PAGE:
Judge in Brendin Horner trial slams state’s 'inconsistent' and 'improbable' case

One of the men’s lawyers said they had received further instructions from the accused to institute legal action against the state.

Demonstrators carry placards during a demonstration against farm attacks in Senekal, South Africa, on 16 October 2020, ahead of the appearance of suspects in the Senekal Magistrates Court for the murder case of 22-year-old farm manager Brendin Horner. Picture: AFP

JOHANNESBURG - Free State Judge President Cagney Musi has heavily scrutinised the state's case in the Brendin Horner murder trial, saying the testimony presented to him was riddled with inconsistencies, improbabilities and plain lies.

Musi was delivering judgement in the trial against Sekola Matleletsa and Sekwetje Mahlamba in the high court sitting at the Bethlehem Magistrate's Court.

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The men were accused of killing the 21-year-old farm manager, stealing his bakkie and abandoning it on a highway.

They were also charged with a stock theft incident from March last year - seven months before Horner’s murder - but they have been cleared of all charges.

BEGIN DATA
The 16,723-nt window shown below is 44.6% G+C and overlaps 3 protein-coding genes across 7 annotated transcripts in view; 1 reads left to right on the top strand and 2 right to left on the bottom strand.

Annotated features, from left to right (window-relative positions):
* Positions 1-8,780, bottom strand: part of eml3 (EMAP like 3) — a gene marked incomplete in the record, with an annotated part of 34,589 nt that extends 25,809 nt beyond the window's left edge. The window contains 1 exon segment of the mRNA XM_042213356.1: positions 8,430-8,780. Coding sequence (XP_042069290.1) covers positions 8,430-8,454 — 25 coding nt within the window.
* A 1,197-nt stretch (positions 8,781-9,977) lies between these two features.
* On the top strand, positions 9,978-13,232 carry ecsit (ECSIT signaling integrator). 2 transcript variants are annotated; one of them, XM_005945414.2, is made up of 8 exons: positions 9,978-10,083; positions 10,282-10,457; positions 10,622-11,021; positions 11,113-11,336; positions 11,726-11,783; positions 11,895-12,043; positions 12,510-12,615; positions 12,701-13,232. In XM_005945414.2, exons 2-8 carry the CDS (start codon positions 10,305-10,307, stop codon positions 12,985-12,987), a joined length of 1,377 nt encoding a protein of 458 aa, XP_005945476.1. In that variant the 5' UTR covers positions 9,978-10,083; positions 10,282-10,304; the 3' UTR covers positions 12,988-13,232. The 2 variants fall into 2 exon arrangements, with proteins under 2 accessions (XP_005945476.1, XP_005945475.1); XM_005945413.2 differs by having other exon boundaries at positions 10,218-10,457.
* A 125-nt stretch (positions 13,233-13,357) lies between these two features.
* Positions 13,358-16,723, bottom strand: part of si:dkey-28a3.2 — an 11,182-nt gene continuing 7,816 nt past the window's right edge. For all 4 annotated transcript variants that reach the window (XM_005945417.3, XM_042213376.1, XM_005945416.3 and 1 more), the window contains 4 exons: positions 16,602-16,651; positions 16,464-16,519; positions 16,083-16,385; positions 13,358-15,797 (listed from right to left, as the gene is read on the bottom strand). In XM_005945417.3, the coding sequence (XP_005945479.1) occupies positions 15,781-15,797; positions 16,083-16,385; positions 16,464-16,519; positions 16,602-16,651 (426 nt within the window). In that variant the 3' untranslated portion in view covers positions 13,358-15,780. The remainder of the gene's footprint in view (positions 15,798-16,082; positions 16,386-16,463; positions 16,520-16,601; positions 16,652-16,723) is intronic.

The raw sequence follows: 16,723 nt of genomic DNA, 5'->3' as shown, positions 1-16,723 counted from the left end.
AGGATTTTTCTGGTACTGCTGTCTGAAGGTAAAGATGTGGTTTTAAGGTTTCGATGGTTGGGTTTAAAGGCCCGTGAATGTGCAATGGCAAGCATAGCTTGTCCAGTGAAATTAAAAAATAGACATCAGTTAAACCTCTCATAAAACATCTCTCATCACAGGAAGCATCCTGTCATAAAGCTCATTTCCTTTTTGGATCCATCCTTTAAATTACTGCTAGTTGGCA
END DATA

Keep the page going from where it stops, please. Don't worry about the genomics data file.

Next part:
The state conceded that there was not enough evidence to prosecute the men for murder but had continued to seek a conviction for stock theft.

This after the men were found with two sheep that were thought to have been from a flock of 45 that was reported stolen.

Musi found that there was nothing linking them to the murder of Horner or the theft.

The defence was sure that this would be the outcome of the bail application when the pair’s DNA did not match that which was found on the scene of the murder.

Matlaletsa’s lawyer, Machini Motloung questioned why the state did not drop the charges at that stage.

“There are cell phone records which were analysed which removed accused number one and two from the scene. Surely, the state ought to have looked at this case under serious light.”

He said they have received further instructions from the accused to institute legal action against the state for wrongful arrest as well as malicious prosecution.”

Once judgment was delivered, a sigh of relief could be heard from the families of the accused, and they rushed out of court as soon as the sitting was adjourned.